The instinctive reaction when measuring nuclear radiation is to think of the Geiger counter, because the low-pressure gas tube detector entered our popular culture through the Cold War. However, general-purpose tubes are not the only game in town, and even the humble photodiodes can be put into use. [Robert] Gave us a good example, An independent radiation detector head Use three BPW34 to complete this work.
At its core is the transimpedance amplifier, which is an unusual operational amplifier configuration that can be used as a very high gain current-to-voltage converter. This generates a spike for each radiation event detected by the diode, which is fed to the comparator to generate a logic pulse. Diodes require a large bias voltage, so he uses 48 V from a 12 V photographic dry cell stack instead of a boost converter or other power sources that may be noisy. This sensitive high-gain device requires proper shielding, so the entire circuit is contained in a die-cast box with a foil window to allow radiation to reach the diode.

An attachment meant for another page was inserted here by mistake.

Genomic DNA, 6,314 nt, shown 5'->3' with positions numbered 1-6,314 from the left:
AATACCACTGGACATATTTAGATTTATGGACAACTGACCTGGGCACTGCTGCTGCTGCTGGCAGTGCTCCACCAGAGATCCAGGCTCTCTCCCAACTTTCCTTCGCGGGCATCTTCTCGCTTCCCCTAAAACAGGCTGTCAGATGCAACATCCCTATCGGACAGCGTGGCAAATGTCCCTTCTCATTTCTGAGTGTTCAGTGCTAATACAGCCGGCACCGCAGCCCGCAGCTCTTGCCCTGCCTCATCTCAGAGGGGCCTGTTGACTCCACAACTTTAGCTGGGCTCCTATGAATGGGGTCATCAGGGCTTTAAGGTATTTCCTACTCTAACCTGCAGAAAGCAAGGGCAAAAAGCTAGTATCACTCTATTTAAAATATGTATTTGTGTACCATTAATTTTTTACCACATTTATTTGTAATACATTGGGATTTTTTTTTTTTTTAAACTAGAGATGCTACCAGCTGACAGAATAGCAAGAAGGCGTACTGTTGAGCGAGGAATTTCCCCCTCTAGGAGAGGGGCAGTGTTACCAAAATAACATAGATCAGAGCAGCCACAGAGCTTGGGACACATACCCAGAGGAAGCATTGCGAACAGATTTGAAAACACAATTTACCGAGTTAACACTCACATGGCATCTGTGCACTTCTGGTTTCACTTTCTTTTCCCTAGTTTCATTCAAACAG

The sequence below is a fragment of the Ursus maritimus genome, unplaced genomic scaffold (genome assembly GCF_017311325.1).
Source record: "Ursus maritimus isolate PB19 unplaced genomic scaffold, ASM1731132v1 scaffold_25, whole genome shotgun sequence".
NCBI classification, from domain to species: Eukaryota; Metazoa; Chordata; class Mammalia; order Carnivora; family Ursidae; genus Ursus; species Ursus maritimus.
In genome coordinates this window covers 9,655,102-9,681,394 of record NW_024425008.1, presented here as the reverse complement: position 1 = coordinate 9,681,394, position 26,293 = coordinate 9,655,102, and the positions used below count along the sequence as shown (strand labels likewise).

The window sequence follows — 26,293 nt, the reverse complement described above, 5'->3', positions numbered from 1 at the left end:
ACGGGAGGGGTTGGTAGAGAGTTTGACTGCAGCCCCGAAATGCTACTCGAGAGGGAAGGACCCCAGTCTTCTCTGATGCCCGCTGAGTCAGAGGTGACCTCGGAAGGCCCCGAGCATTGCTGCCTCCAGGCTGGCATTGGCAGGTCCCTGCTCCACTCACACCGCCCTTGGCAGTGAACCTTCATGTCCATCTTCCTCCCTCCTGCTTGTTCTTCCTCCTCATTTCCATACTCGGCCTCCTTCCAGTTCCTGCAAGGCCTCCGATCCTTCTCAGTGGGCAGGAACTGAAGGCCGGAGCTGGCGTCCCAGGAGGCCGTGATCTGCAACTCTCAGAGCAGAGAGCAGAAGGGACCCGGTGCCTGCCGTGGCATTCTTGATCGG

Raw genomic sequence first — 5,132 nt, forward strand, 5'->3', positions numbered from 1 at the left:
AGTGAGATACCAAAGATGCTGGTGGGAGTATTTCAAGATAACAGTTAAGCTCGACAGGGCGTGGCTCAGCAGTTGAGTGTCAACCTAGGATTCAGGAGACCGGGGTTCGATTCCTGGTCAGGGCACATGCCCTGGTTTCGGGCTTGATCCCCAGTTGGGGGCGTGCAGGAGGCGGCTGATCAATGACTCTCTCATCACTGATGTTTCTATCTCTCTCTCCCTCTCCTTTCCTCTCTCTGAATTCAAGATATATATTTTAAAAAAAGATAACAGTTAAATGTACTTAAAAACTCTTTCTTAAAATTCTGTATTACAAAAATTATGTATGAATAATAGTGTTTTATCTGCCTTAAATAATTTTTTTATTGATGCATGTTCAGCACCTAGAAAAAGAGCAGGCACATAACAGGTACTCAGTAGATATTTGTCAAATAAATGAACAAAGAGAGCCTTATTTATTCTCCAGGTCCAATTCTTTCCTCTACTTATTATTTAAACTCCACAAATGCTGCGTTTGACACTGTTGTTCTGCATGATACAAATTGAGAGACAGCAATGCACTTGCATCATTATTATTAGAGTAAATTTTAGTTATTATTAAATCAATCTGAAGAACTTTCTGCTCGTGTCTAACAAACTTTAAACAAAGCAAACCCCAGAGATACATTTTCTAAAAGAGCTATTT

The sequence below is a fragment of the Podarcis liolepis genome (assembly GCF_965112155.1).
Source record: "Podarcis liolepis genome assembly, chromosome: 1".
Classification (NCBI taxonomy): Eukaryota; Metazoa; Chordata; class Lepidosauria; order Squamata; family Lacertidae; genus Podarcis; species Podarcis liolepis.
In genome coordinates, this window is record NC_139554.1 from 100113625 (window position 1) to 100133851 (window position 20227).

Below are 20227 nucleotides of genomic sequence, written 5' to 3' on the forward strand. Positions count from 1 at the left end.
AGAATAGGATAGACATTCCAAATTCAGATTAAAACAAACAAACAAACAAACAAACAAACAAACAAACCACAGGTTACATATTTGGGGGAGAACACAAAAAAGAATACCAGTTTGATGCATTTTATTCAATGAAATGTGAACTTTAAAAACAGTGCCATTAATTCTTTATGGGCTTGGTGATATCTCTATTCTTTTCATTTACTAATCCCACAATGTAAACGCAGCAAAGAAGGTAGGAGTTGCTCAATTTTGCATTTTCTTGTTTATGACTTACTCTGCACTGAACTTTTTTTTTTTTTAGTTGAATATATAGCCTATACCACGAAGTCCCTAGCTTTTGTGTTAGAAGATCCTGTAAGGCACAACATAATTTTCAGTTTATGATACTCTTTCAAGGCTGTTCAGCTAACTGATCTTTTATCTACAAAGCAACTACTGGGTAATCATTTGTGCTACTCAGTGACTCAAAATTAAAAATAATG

This is not the first BPW34-based radiation detector we have seen, so maybe we should check the semiconductor catalog before looking for remnants of the Cold War for our radiation experiments.